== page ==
Hariri's assassination and its implications |
Syed Muazzem Ali
The tragic assassination of former Prime Minister Rafik Hariri, who ruled Lebanon for 10 out of the 14 years since the end of civil year in 1991, has once again pushed the war-torn country to great uncertainties. Memories of 15-year-old disastrous civil war are still fresh in the minds of the Lebanese people, and war-damaged ghost townships of Beirut still haunt them. The killing of Hariri not only threatens peace in Lebanon, but peace in the entire Middle East region, and the recent cease-fire agreement between Israelis and Palestinians.
A brilliant political strategist and the dominant leader of the Sunni faction, Hariri had all along performed a fine balancing act among the different Lebanese factions and at the same time, tried to contain "big brother" Syria's influence in his country. Last October, the trouble came to the fore when the Lebanese Parliament, under heavy pressure from Damascus, extended the term of office of President Emile Lahoud, a Syrian ally, by another three years through a constitutional amendment. Hariri protested this move and resigned as Prime Minister. He was quickly replaced by pro-Syrian Omar Karami. He openly joined the populist move calling for the withdrawal of Syrian troops, believed to be close to 15,000, out of Lebanon. This tactical move further enhanced his popularity by drawing away support from his opponents, and he emerged as the favourite contender at the upcoming elections in May.
Hariri was more than a politician. This self-made construction billionaire was also central to the country's reconstruction process, and was largely responsible for almost restoring Beirut's status as the trade and financial center of the Middle East. In addition to construction and other businesses, he also largely controlled media through his ownership of television stations and newspapers. Hariri used his financial clout to forge closer personal ties with the leaders of oil-rich Arab Kingdoms as well as European leaders. Consequently, more and more foreign investments were pouring into Lebanon. The newly reconstructed sea front Corniche, where he was killed, was beginning to be like "Paris of the Middle East" again.
The question arises: Who killed him? A previously unknown group calling itself "Support and jihad" claimed to have carried out the bombing. A bearded man in a turban appeared in a video on popular Arab Television network Al Jazeera and described the killing as "just punishment" for Hariri's close ties with the Saudi government. Hariri, a dual Lebanese and Saudi citizen, made his fortune in the construction business in Saudi Arabia during his two-decade long stay there, and was reportedly close to the Saudi rulers [a closeness he often used as counterweight against Damascus]. The Lebanese authorities have reportedly identified the self-proclaimed killer as a Palestinian who has been living in West Beirut and who is suspected of having links with Al-Qaeda.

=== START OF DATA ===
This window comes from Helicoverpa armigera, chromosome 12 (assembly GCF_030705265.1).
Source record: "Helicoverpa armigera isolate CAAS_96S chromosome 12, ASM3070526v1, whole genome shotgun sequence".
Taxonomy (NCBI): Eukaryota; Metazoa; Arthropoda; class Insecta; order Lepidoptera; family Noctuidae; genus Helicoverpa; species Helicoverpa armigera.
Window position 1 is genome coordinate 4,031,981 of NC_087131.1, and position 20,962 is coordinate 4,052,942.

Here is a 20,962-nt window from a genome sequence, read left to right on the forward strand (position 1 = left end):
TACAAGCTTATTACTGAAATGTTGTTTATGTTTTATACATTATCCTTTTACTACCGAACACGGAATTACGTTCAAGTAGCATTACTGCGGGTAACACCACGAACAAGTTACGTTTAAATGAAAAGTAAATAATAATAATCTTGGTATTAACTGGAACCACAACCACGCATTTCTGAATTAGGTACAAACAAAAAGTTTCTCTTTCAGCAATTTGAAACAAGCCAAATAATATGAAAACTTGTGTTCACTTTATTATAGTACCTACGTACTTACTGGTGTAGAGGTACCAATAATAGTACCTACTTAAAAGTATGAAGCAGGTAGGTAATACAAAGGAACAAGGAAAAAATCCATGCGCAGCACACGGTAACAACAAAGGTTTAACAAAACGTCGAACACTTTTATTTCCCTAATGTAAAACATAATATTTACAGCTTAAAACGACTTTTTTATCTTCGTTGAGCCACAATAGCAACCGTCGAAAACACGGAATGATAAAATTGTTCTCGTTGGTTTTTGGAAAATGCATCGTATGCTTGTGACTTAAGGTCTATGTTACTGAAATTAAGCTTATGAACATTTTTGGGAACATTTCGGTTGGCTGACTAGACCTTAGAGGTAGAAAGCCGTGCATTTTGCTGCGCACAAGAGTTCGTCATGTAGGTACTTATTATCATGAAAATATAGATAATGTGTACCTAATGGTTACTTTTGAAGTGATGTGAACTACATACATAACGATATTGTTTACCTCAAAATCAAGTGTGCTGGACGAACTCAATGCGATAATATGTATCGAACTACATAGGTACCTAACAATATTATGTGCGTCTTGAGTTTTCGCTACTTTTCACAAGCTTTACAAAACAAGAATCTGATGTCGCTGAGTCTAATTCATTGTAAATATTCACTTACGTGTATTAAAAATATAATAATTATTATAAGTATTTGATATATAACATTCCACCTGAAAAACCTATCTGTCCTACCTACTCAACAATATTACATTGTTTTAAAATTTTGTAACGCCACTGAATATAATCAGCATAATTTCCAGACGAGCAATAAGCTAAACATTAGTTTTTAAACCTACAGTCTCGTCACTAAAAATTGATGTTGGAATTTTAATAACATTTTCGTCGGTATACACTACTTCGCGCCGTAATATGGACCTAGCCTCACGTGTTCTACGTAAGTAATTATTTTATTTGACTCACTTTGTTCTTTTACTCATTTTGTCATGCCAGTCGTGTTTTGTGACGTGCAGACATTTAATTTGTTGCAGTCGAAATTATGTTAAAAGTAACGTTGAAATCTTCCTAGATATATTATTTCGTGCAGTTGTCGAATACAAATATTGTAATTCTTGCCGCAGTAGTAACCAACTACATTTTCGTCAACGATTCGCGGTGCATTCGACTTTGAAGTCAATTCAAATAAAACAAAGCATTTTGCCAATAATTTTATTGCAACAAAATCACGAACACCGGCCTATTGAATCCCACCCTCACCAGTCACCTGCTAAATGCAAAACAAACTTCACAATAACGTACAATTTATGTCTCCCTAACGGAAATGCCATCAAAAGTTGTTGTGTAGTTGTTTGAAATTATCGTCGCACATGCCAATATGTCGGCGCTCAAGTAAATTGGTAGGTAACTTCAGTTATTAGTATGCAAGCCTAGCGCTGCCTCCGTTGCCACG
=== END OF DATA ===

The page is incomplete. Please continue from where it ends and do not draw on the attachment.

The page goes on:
In the charged Lebanese atmosphere, many blame Damascus of having carried out, or at least having a hand in, Hariri's assassination. Damascus vehemently denied such charges, and Syrian President Bashar al-Assad, sensing serious diplomatic repercussions, was among the first to condemn the murder. The Syrian spokesman also emphasised that "to create instability in Lebanon is certainly not in Syria's interest at this time". Rime Altaf, a Middle East expert at the London-based Royal Institute of International Affairs, said "Syria could not have possibly wanted this", and added "it would be a case of shooting yourself in the foot. It clearly is the pro- and anti-Syrian forces at play, but rationally and logically whoever did this was trying to get the Syrians into more trouble."
Not withstanding such denials, the funeral procession for the former Premier turned into an anti-Syrian demonstration, and thousands of mourners openly called for the withdrawal of Syrian troops from their country. Earlier, Hariri's family turned down Lebanese Government's proposal for a State funeral and asked the latter to stay away from the burial ceremonies.